Superannuation, Tax

Super tax changes shift goalposts

superannuation tax rate

A government plan to introduce a higher tax rate for superannuation balances over $3 million shifts the goalposts and adds to uncertainty around investing for retirement.

The federal government’s plan to introduce a 30 per cent concessional tax rate on earnings for superannuation balances over $3 million penalises people who have done nothing wrong and adds to uncertainty about what rules will apply when people retire, according to Chartered Accountants Australia and New Zealand (CAANZ).

CAANZ superannuation and financial services leader Tony Negline said while the accounting body did not dispute the need to bring more equity to the superannuation system, it was concerned about “the fairness of a large attack on a relatively small number of people who followed the rules”.

“The target of these changes is a relatively small number of people who played by the rules, which the government at the time set and kept for about 20 years between the late 1980s and 2006 against the advice of the industry,” Negline said.

He noted there had already been a number of tax changes, including the imposition of the current concessional rate of 15 per cent prior to 2007, the introduction of contribution caps from 2007 onwards, the addition of the $1.6 million limit on how much after-tax money could be deposit into superannuation in 2016 and a 30 per cent tax levied on those who earned more than $250,000 when investing in super.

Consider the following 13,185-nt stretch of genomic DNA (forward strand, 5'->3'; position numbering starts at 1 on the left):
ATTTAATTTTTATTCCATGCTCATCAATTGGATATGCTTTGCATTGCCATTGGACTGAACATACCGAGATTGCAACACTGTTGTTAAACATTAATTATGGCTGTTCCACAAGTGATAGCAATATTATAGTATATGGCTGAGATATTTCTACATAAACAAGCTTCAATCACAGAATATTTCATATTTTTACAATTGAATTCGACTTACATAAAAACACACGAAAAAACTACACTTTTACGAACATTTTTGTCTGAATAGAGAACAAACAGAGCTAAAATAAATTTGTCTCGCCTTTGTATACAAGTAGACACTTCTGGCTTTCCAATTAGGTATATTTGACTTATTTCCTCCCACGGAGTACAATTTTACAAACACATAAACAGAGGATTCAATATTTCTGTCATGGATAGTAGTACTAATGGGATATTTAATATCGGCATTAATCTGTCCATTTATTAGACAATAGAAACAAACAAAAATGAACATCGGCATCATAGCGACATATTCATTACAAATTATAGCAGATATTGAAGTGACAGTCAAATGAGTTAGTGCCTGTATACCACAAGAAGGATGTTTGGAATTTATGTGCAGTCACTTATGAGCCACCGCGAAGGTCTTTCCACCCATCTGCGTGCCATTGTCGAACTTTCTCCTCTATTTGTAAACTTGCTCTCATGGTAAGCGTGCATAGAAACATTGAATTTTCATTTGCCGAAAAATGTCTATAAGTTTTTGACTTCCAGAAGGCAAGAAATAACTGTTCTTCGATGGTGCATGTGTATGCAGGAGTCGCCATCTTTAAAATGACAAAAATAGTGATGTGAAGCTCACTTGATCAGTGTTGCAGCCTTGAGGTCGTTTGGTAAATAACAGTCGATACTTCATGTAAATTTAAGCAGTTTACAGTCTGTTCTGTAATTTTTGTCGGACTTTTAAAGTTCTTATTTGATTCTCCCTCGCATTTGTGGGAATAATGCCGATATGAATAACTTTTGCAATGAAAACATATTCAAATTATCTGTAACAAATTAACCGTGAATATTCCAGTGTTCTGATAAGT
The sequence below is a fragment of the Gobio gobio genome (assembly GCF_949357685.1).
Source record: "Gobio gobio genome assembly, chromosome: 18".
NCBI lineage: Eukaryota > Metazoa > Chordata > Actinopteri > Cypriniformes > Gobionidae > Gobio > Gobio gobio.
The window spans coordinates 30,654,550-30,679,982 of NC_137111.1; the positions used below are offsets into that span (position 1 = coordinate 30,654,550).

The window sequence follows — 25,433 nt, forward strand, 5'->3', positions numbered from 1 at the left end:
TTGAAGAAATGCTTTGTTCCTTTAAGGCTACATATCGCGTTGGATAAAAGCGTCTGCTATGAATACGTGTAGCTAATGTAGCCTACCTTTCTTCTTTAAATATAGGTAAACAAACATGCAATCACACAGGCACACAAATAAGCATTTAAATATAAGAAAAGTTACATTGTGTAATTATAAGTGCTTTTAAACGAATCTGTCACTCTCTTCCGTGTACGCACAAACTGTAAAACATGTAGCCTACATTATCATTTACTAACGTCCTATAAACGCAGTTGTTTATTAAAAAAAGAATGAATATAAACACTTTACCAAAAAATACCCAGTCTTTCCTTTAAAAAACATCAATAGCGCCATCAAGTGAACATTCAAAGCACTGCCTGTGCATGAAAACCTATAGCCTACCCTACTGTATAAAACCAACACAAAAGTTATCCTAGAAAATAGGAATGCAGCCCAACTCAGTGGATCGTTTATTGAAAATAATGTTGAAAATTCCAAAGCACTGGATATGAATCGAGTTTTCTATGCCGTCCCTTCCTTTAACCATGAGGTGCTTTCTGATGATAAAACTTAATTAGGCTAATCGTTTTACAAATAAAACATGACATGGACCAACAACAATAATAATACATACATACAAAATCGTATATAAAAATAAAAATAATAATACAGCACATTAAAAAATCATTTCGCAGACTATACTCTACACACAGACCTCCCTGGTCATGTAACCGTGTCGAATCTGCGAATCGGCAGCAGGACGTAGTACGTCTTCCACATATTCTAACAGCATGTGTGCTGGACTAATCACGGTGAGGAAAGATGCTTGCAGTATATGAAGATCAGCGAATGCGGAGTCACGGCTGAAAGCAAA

“Investing in superannuation in this country is like trying to shoot a moving target flying in circles over shifting goalposts,” he said.

“The lead time is good as the changes will come into force after the next federal election, but it is still a major impact proposed on a small number of people who haven’t done anything wrong – they played by the rules and now the rules have changed.”

CAANZ also questioned how the tax would work for people with large balances spread over a number of superannuation accounts, if unfunded super entitlements would be included, the impact on divorce settlements and how capital gains in super, currently taxed at 10 per cent, would be taxed under the new policy.

“How can we ask people to invest in super now when you won’t know what rules will apply by the time people will need to access their money?” Negline said.

The Financial Services Council (FSC) also raised questions about the operation of the new tax rate and called on the government to rule out any other negative changes.

FSC chief executive Blake Briggs said: “Australians have some certainty on the government’s plan to increase taxes on superannuation savings after today’s announcement, including that there will be an initial transitional period before the new rules come into effect.

“The FSC urges the government to commit to using the revenue raised from the $3 million cap to improve equity in the superannuation system, particularly paying superannuation contributions on the government paid parental leave scheme.

“The government should go further and rule out more punitive changes to superannuation taxes so consumers can be confident using the superannuation system to save for their retirement.”

The council noted issues that still needed to be addressed include how investment earnings will be calculated, the impact on fund members if the $3 million threshold is not indexed, the interaction of the new tax and threshold with the transfer balance cap, and the impact on consumers in accumulation phase who are unable to adjust their super balances.

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